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Frequently Asked Questions if you are thinking about enrolling in a Game Design Program at a college or university


Enrolling into a game design program at a college or university can be extremely daunting, especially for the novice. Robert Appleton of the New York Film Academy puts a few of the typical worries to bed with some Frequently Asked Questions he receives from his greener game design students.




Q. I am not great at drawing. Will this be a problem?

Computer animation attracts a wide variety of personalities and incorporates numerous different interests; a glance at the credits of any CG or visual effects-heavy film will show just how many different roles and people are incorporated. Not only are there the artists, character designers, and modelers; there are people in charge of dynamic simulations (i.e. cloth, crumbling buildings, explosions) and developing and maintaining the pipeline (i.e. streamlining the interaction of various departments through programming and scripting). Not everyone has to be da Vinci-or, on the flip side, a computer genius like Pixar's Ed Catmull-to find a niche in CG.

Students with skill in drawing (or, again, other areas such as programming) will definitely be able to exploit those skills. Students who have not done much drawing (or programming, etc.) will get the chance to develop and subsequently flex those muscles thanks to the instruction offered, for instance character design, storyboarding and life drawing classes which are all part of the NYFA animation curriculum.

NYFA's 3D Animation program is a generalist program, meaning it will touch on all these aspects, and give students a chance to find the areas which interest them most.


Q. I am also a lover of film and animation as art forms. Does the curriculum include any animation history or film studies?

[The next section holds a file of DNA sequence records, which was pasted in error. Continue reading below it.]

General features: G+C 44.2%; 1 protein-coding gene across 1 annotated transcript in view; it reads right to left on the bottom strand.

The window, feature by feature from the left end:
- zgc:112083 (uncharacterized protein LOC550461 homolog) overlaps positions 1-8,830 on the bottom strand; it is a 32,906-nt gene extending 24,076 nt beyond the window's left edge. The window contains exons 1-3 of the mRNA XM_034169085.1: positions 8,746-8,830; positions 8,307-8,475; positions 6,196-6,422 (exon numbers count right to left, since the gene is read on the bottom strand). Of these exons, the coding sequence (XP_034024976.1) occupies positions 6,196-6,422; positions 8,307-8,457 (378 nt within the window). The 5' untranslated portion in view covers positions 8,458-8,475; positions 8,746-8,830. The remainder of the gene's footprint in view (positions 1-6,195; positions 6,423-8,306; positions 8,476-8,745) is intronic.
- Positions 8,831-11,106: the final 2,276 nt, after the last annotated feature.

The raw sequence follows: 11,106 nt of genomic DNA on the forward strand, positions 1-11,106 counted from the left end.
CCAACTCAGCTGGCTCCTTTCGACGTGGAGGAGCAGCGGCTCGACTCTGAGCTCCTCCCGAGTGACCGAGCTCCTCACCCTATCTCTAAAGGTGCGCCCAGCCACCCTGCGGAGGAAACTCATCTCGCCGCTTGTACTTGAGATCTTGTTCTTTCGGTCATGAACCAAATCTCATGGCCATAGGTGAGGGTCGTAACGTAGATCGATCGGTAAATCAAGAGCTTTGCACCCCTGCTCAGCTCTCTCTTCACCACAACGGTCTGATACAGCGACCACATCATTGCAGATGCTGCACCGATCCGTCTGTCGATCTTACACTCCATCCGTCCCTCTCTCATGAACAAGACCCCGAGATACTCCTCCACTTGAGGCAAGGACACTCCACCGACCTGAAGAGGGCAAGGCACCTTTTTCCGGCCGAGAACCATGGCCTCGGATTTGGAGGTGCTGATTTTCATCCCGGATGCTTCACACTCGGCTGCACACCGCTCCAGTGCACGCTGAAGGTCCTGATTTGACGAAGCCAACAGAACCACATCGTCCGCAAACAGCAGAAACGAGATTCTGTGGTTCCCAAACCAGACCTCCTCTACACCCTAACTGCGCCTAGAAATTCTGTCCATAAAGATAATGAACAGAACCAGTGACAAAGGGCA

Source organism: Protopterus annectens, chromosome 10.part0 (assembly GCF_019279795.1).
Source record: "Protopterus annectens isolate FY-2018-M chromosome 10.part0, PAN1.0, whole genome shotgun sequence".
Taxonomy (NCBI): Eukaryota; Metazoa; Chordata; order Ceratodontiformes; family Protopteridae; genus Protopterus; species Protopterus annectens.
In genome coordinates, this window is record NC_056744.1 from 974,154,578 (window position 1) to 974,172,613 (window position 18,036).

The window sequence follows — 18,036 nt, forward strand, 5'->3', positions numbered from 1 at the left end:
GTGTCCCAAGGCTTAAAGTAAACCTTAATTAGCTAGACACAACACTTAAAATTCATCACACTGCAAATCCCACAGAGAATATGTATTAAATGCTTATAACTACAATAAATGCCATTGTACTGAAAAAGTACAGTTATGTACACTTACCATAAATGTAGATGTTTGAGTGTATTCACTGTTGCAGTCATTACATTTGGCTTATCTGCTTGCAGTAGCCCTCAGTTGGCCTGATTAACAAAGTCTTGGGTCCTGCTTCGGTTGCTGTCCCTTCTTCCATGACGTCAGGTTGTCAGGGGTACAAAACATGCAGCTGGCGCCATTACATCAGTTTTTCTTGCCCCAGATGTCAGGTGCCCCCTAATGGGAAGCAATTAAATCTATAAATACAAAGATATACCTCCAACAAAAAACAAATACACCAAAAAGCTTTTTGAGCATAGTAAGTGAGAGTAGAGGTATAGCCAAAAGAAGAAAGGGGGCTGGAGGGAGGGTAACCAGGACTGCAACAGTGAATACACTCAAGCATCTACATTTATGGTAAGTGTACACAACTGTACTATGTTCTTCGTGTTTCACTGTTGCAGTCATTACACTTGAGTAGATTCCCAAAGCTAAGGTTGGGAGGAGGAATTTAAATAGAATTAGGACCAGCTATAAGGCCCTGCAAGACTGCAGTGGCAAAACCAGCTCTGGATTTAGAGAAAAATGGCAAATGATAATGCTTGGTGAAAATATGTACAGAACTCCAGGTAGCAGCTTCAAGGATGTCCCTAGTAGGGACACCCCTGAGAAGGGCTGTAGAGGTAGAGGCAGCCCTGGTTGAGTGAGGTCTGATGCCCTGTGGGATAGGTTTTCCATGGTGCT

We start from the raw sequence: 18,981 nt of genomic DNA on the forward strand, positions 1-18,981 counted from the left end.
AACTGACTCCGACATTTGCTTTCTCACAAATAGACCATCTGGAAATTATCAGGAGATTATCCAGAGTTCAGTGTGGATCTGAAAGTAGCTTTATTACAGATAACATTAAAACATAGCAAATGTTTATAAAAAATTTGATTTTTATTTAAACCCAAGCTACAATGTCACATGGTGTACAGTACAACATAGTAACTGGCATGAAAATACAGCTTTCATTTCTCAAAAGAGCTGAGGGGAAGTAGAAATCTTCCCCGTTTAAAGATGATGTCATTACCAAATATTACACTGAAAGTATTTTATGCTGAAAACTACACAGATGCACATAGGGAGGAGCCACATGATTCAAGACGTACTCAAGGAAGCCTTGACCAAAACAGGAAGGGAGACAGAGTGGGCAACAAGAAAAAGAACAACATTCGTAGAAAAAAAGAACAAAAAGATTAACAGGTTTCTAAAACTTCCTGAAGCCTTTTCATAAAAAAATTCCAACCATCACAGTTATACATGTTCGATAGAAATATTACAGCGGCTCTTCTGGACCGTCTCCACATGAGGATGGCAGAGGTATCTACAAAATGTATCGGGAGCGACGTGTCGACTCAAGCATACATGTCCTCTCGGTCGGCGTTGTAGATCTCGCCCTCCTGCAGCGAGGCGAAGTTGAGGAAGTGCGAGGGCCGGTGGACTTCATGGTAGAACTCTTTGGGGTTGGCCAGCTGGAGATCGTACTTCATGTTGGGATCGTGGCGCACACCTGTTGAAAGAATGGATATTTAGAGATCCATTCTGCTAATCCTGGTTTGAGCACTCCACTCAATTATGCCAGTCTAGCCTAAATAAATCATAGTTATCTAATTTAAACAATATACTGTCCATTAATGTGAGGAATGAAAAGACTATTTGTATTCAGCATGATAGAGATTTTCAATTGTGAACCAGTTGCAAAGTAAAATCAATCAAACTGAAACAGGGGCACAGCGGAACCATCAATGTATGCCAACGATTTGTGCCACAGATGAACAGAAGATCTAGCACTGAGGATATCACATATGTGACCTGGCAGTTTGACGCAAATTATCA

A. Unfortunately, given the intense schedule that has to be maintained, we are unable to include film history or studies as a primary focus. We do however address many aspects of movie making and important cinematic works in our directing and screen writing classes.

That being said, your education will involve much more than mere modeling and animation. Part of the magic of CG animation is that it comes from literally nothing more than an idea. In a live-action shot in a kitchen the table, chairs, microwave in the background, etc. can be procured by props and placed on the set. But within our CG world every element in the shot-that table, those chairs, the microwave and the counter on which it sits-must be created from thin air (and a bunch of 1s and 0s).

The animator plays every role in the movie, and to this end classes also include directing, cinematography, and even acting-for what is animation if not slipping into a character's CG skin and making them "act" convincingly? Furthermore, the program includes a series of life drawing classes using live models, as there are few better ways to teach an artist how to "see" the world around them.

Finally, you will be surrounded by other film and animation lovers, so all you will need to do to find an enlightening conversation on film as an art is walk down the hall-or just turn around in your chair.


Q. What kind of software is taught at NYFA's 3D Animation program?

  A. We teach using widely used, industry-standard software. The primary program during the first semester, which focuses on 3D modeling and animation, is Autodesk Maya. Although we also use Adobe Photoshop and After Efects.

In the second semester we begin using Pixologic's Zbrush for high-poly (extremely detailed) modeling. Working with Zbrush is like working with digital clay, and is often very intuitive for fine artists.

The second semester also includes various other aspects of 3D animation. Students will learn how to composite using The Foundry's Nuke industry standard software. Compositing is "putting the pieces together" for a shot (including working with green screen footage so live actors can be relocated to CG environments!), and in our case will culminate in the student integrating a CG character into live action footage. (Furthermore, this character will be animated using motion capture, so the students get a chance to go to a mocap studio and hop around on a stage, getting in touch with their inner actor!)

Students will also be introduced to scripting-programming specialized for use with CG-using the languages MELscript (a proprietary Maya scripting language) and Python, which is widely used for all sorts of applications, not just CG animation.

Other software is used along the way, including Adobe After Effects and Photoshop. The student will graduate quite the software polyglot . . . .

NYFA's classroom computers are fully loaded with the software needed; however, students can frequently benefit from educational discounts that can be found for many programs for working outside the school. In fact, Autodesk makes most of its programs available in educational, yet fully-functional, versions free of cost!




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